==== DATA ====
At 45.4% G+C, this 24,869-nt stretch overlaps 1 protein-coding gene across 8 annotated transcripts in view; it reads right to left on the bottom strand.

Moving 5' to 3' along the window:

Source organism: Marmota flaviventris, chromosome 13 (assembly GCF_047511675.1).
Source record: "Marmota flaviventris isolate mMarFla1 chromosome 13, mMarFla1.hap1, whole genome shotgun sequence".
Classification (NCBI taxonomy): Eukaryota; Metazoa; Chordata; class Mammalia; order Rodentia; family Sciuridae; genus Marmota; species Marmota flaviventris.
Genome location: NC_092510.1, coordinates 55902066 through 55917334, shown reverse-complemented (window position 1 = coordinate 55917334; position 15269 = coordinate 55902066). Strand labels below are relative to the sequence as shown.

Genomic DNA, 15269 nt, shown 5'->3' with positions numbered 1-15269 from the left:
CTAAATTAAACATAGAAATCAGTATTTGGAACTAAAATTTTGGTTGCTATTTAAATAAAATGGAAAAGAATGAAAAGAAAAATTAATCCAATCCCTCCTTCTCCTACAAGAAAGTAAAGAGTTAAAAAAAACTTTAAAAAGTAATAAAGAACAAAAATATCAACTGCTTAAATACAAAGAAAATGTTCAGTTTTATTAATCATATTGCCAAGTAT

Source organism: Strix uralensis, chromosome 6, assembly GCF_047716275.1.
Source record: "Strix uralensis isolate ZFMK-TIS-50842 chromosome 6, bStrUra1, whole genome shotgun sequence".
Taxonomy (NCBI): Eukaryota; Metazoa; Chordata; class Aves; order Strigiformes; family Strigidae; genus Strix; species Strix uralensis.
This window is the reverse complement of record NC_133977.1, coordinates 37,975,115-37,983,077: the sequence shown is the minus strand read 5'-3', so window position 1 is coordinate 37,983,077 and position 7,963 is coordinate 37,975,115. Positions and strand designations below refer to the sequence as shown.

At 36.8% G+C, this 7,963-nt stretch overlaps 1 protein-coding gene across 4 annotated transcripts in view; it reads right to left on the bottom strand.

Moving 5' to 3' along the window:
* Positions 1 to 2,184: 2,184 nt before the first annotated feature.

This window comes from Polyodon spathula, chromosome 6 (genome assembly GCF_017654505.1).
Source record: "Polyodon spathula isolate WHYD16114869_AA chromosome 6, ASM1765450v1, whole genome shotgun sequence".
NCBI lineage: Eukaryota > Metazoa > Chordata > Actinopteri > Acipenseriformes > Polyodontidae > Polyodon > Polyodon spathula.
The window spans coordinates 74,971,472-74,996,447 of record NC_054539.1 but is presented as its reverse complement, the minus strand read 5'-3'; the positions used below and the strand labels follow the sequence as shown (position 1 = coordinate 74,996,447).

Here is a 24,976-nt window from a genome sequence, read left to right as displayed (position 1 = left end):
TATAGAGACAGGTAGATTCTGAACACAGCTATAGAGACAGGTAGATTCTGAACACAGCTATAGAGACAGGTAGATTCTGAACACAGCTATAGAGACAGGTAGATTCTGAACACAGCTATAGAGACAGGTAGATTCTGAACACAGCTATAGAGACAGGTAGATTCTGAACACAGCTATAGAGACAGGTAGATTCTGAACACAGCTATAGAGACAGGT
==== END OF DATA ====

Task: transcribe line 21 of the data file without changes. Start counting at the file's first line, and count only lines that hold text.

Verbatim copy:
TATAGAGACAGGTAGATTCTGAACACAGCTATAGAGACAGGTAGATTCTGAACACAGCTATAGAGACAGGTAGATTCTGAACACAGCTATAGAGACAGGTAGATTCTGAACACAGCTATAGAGACAGGTAGATTCTGAACACAGCTATAGAGACAGGTAGATTCTGAACACAGCTATAGAGACAGGTAGATTCTGAACACAGCTATAGAGACAGGT